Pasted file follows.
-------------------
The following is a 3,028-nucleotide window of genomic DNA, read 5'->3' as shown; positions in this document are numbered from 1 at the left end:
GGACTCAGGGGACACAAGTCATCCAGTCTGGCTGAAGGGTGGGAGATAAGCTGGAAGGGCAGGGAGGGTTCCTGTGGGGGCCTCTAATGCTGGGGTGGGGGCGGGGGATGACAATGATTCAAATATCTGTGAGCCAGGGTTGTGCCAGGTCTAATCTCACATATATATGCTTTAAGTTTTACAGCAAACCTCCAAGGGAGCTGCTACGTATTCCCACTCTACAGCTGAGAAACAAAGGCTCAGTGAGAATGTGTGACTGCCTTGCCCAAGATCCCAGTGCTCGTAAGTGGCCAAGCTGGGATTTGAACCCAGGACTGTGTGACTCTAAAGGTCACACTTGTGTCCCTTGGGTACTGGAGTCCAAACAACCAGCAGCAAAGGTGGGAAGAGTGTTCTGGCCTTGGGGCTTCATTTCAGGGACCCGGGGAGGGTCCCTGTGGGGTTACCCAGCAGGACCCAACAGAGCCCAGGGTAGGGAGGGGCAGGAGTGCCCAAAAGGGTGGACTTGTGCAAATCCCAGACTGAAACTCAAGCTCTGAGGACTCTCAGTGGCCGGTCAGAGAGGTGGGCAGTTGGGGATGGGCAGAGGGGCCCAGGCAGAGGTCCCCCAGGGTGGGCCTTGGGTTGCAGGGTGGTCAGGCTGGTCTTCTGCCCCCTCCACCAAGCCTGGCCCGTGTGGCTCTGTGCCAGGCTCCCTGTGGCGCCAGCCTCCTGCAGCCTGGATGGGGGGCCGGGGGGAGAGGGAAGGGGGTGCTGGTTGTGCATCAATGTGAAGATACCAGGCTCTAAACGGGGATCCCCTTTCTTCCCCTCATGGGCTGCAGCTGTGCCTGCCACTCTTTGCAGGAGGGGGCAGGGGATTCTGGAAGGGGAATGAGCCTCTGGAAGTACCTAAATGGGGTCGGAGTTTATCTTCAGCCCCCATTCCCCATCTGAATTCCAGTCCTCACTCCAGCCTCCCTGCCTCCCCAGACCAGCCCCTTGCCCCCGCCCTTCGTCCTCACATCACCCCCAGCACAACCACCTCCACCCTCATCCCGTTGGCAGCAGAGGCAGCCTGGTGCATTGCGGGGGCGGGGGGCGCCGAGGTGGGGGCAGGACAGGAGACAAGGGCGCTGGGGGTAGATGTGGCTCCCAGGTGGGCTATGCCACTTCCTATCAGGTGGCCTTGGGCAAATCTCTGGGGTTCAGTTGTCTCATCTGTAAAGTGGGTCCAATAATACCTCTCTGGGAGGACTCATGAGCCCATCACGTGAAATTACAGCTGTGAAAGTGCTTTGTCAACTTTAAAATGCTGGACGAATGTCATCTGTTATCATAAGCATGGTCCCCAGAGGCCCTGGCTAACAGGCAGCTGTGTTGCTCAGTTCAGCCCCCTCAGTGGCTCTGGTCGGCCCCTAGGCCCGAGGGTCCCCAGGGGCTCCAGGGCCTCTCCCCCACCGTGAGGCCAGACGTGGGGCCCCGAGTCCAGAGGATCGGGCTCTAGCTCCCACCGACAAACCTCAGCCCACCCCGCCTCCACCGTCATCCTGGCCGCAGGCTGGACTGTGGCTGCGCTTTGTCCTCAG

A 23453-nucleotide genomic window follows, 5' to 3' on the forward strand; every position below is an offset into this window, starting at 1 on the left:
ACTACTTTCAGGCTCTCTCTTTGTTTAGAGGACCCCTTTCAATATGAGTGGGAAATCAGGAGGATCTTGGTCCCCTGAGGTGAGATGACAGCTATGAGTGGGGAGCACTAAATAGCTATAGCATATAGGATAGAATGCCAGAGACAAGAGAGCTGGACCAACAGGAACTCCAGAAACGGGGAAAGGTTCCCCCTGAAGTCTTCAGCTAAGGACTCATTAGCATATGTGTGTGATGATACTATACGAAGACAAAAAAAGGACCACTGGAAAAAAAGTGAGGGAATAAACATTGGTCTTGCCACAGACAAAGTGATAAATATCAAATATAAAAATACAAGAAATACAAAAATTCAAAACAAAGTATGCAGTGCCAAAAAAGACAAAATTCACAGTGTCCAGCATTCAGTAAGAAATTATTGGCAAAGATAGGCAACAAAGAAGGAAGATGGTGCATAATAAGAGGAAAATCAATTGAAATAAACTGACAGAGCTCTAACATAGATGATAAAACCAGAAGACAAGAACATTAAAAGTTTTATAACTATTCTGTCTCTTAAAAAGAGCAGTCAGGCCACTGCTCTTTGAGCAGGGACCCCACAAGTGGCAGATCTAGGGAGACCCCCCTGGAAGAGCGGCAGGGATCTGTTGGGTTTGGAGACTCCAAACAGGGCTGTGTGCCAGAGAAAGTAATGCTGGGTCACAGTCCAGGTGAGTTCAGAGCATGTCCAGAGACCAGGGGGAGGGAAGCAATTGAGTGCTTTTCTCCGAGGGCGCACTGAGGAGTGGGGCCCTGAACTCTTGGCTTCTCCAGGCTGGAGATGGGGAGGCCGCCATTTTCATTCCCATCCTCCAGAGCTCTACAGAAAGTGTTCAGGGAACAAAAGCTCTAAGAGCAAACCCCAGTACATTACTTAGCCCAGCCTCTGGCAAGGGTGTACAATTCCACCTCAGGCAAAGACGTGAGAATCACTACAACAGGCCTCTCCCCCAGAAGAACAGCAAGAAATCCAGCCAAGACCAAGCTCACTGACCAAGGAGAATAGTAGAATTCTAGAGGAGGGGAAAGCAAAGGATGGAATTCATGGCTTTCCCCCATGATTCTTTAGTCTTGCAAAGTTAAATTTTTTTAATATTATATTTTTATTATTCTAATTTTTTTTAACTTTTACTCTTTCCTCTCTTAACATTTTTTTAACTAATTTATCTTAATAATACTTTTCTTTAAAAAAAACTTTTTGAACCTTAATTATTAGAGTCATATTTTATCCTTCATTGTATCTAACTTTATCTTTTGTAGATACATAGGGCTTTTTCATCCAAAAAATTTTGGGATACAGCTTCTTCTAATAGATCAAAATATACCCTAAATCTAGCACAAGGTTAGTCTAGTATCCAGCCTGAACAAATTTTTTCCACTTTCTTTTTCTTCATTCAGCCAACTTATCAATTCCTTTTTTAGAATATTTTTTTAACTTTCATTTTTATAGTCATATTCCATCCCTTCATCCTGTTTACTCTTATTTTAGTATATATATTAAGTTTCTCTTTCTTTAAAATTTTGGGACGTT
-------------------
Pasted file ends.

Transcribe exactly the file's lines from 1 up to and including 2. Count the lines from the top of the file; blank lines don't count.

The following is a 3,028-nucleotide window of genomic DNA, read 5'->3' as shown; positions in this document are numbered from 1 at the left end:
GGACTCAGGGGACACAAGTCATCCAGTCTGGCTGAAGGGTGGGAGATAAGCTGGAAGGGCAGGGAGGGTTCCTGTGGGGGCCTCTAATGCTGGGGTGGGGGCGGGGGATGACAATGATTCAAATATCTGTGAGCCAGGGTTGTGCCAGGTCTAATCTCACATATATATGCTTTAAGTTTTACAGCAAACCTCCAAGGGAGCTGCTACGTATTCCCACTCTACAGCTGAGAAACAAAGGCTCAGTGAGAATGTGTGACTGCCTTGCCCAAGATCCCAGTGCTCGTAAGTGGCCAAGCTGGGATTTGAACCCAGGACTGTGTGACTCTAAAGGTCACACTTGTGTCCCTTGGGTACTGGAGTCCAAACAACCAGCAGCAAAGGTGGGAAGAGTGTTCTGGCCTTGGGGCTTCATTTCAGGGACCCGGGGAGGGTCCCTGTGGGGTTACCCAGCAGGACCCAACAGAGCCCAGGGTAGGGAGGGGCAGGAGTGCCCAAAAGGGTGGACTTGTGCAAATCCCAGACTGAAACTCAAGCTCTGAGGACTCTCAGTGGCCGGTCAGAGAGGTGGGCAGTTGGGGATGGGCAGAGGGGCCCAGGCAGAGGTCCCCCAGGGTGGGCCTTGGGTTGCAGGGTGGTCAGGCTGGTCTTCTGCCCCCTCCACCAAGCCTGGCCCGTGTGGCTCTGTGCCAGGCTCCCTGTGGCGCCAGCCTCCTGCAGCCTGGATGGGGGGCCGGGGGGAGAGGGAAGGGGGTGCTGGTTGTGCATCAATGTGAAGATACCAGGCTCTAAACGGGGATCCCCTTTCTTCCCCTCATGGGCTGCAGCTGTGCCTGCCACTCTTTGCAGGAGGGGGCAGGGGATTCTGGAAGGGGAATGAGCCTCTGGAAGTACCTAAATGGGGTCGGAGTTTATCTTCAGCCCCCATTCCCCATCTGAATTCCAGTCCTCACTCCAGCCTCCCTGCCTCCCCAGACCAGCCCCTTGCCCCCGCCCTTCGTCCTCACATCACCCCCAGCACAACCACCTCCACCCTCATCCCGTTGGCAGCAGAGGCAGCCTGGTGCATTGCGGGGGCGGGGGGCGCCGAGGTGGGGGCAGGACAGGAGACAAGGGCGCTGGGGGTAGATGTGGCTCCCAGGTGGGCTATGCCACTTCCTATCAGGTGGCCTTGGGCAAATCTCTGGGGTTCAGTTGTCTCATCTGTAAAGTGGGTCCAATAATACCTCTCTGGGAGGACTCATGAGCCCATCACGTGAAATTACAGCTGTGAAAGTGCTTTGTCAACTTTAAAATGCTGGACGAATGTCATCTGTTATCATAAGCATGGTCCCCAGAGGCCCTGGCTAACAGGCAGCTGTGTTGCTCAGTTCAGCCCCCTCAGTGGCTCTGGTCGGCCCCTAGGCCCGAGGGTCCCCAGGGGCTCCAGGGCCTCTCCCCCACCGTGAGGCCAGACGTGGGGCCCCGAGTCCAGAGGATCGGGCTCTAGCTCCCACCGACAAACCTCAGCCCACCCCGCCTCCACCGTCATCCTGGCCGCAGGCTGGACTGTGGCTGCGCTTTGTCCTCAG